BRUSSELS, June 10 (Reuters) - The European Commission is this week expected to disclose the tariffs it plans to impose on Chinese electric vehicles (EVs) due to what it says are excessive subsidies, a move likely to prompt stern words and possible retaliation from Beijing.

Less than a month after Washington quadrupled duties for Chinese EVs to 100%, Brussels will set almost certainly far lower tariffs for imports from Chinese makers such as BYD and Geely as well as western producers such as Tesla that export cars from China to Europe.

The move comes as European automakers are being challenged by an influx of lower-cost EVs from Chinese rivals. Still, there is virtually no support for tariffs from the continent's auto industry.

German automakers in particular are heavily dependent on sales in China - and thus fear retribution from Beijing - and European auto firms also import their own Chinese-made vehicles.

But European Commission President Ursula von der Leyen has repeatedly said Europe needs to act to prevent China from flooding the bloc's market with subsidised EVs.

"If provoked, the reaction and repercussions could lead to a trade war which would be devastating for a region that is still heavily dependent on Chinese dominated supply chains in order to achieve its lofty climate goals," said Will Roberts, head of automotive research at Rho Motion.

China has rebuked the EU over the anti-subsidy investigation, urged cooperation and lobbied individual EU countries, but not fully spelt out what its response to tariffs would be.

Beijing has already launched an anti-dumping investigation into mostly French-made imports of brandy. It also passed a law in April to strengthen its ability to hit back should the United States or EU impose tariffs on exports of the world's No. 2 economy.

The EU's pre-disclosure notice comes a few weeks before the July 4 deadline for imposing provisional measures. They could though apply retroactively for the prior 90 days.

Interested parties will be given three working days to comment on the accuracy of the Commission's calculations.

The investigation will continue until late October, when a decision on whether to impose definitive duties, typically for five years, will be taken. Proposed duties would apply unless EU governments overwhelmingly oppose them.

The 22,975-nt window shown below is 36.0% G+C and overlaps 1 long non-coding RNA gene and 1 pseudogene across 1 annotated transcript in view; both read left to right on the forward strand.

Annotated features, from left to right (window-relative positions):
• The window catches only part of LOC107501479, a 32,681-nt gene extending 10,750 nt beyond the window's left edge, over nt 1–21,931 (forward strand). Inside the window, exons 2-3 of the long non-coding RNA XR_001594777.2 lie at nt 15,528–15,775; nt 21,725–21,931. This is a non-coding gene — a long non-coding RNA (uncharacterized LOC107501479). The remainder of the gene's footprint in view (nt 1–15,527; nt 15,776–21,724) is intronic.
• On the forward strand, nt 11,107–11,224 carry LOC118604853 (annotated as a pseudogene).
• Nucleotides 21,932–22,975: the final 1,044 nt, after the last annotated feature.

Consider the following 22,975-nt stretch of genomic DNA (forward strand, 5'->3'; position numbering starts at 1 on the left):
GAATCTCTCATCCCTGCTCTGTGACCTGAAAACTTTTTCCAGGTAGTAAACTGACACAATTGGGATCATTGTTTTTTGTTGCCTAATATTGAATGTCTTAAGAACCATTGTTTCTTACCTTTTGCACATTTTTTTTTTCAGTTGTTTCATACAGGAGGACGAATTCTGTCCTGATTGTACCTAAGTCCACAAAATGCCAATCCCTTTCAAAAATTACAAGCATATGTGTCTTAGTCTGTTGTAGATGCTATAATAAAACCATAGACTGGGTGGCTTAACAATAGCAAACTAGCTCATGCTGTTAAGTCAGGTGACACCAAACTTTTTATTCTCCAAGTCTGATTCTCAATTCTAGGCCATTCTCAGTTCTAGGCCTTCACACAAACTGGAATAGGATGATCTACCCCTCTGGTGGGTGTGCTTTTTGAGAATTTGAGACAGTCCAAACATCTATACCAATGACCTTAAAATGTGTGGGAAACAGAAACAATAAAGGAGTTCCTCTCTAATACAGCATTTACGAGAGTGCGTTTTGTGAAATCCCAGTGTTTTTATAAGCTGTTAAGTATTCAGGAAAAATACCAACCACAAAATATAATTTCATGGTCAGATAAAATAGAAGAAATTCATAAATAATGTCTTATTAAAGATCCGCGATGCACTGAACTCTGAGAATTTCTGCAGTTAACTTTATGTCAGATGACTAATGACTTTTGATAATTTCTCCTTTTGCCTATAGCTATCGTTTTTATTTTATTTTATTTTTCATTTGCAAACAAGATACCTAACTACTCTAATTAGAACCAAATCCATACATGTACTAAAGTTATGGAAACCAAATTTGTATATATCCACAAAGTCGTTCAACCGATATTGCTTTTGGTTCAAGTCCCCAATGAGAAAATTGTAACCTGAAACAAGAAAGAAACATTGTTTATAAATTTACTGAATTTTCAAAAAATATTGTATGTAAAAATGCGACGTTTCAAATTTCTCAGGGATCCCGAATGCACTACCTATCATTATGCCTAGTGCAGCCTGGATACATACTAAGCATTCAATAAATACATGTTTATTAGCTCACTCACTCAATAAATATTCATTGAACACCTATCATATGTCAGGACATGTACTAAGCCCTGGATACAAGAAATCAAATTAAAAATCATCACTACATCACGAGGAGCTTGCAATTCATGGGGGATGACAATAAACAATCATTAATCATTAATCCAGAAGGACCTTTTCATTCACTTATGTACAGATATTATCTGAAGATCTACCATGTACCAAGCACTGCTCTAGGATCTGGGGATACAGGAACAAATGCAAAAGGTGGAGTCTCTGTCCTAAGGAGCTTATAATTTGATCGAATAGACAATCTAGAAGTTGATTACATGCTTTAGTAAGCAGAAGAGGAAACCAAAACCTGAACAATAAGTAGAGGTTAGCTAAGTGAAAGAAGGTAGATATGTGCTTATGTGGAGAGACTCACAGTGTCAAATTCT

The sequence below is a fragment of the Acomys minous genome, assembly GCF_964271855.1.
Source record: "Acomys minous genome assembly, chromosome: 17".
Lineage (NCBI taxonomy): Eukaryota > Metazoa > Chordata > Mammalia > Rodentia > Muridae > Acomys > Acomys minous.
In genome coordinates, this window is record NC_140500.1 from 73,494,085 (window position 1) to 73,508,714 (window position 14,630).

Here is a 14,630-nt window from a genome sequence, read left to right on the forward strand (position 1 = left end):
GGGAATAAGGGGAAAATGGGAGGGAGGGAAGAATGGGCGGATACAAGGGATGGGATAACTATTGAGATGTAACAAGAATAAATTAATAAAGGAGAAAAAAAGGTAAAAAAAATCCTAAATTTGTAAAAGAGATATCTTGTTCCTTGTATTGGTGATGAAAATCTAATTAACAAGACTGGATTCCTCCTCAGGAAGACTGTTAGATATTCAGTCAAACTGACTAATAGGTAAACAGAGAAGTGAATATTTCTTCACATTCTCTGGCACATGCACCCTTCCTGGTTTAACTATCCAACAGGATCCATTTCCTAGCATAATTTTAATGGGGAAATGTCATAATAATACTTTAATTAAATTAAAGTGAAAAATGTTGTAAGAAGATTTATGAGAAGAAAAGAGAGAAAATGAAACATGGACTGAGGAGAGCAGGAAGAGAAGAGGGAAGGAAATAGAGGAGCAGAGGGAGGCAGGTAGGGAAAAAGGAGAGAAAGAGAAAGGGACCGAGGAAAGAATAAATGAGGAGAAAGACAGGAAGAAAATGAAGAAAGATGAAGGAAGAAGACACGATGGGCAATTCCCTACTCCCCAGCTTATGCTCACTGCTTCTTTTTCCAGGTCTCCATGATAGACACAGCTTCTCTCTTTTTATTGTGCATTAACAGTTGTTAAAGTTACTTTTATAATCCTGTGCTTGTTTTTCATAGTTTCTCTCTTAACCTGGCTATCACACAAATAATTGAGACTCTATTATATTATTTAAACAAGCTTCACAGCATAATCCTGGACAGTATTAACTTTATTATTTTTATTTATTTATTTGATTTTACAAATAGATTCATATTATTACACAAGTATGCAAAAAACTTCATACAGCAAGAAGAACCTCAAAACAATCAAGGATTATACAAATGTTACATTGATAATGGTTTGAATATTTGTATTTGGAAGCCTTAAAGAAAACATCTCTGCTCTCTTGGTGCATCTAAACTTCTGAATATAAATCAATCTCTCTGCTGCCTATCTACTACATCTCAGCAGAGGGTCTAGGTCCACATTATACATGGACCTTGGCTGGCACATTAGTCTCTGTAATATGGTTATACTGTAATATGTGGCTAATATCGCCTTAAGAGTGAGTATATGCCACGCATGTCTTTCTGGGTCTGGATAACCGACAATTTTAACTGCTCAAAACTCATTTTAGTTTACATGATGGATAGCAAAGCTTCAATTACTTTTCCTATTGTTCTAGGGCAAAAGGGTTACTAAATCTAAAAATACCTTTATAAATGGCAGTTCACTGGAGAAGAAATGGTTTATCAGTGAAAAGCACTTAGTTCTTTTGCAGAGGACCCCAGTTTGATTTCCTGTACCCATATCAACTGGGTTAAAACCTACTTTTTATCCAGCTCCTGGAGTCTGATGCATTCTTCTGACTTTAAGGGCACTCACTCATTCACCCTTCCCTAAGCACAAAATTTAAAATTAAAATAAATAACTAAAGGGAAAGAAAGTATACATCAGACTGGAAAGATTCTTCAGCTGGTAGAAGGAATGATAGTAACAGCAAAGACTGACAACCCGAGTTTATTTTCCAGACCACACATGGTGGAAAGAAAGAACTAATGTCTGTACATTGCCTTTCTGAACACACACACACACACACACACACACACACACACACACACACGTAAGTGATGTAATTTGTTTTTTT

That leaves time for a potential deal to be struck between Brussels and Beijing. Chinese executives hope such talks will soften the blow.

Analysts expect tariffs of between 10% and 25%.

Every additional 10% on top of the existing 10% levy would cost EU importers of Chinese EVs about $1 billion, based on 2023 trade data, another blow for a sector struggling with slowing demand and falling prices at home.

That cost will grow this year as Chinese EV makers expand exports to Europe.

Imports of China-made EVs have been dominated by western carmakers Tesla, Renault's Dacia and BMW but the Commission has forecast that Chinese brands' share of EVs sold in the EU has risen to 8% from below 1% in 2019 and could reach 15% in 2025. It says prices are typically 20% below those of EU-made models.

Chinese models exported to Europe include BYD's Atto 3, SAIC's MG and Geely's Volvo.


Top executives at BMW, Mercedes and Volkswagen have warned against imposing import duties on vehicles from China, where HSBC estimates the German carmakers generate 20-23% of their global profits.

Among EU governments, France says Europe needs to defend itself against China's subsidised production, while German Chancellor Olaf Scholz has said he is not convinced of the need for tariffs.

Meanwhile the market is evolving as European automakers team up Chinese counterparts to bring EVs to market more cheaply and quickly.

Chinese EV makers and suppliers are also starting to invest in European production, which would avoid tariffs.

Executives at Europe's legacy carmakers told Reuters recently that stiffer tariffs might temporarily shrink or eliminate the cost advantage Chinese automakers gain from their supply chains.

But it will not prevent the reckoning that China's lower cost EVs will force on them.

Stellantis CEO Carlos Tavares said carmakers "don't have much time" to adjust their businesses and depended on the removal of "regulatory chaos and the bureaucracies that we have in our backyard".

(Reporting by Philip Blenkinsop; Additional reporting by Nick Carey; Editing by Josephine Mason and Kirsten Donovan)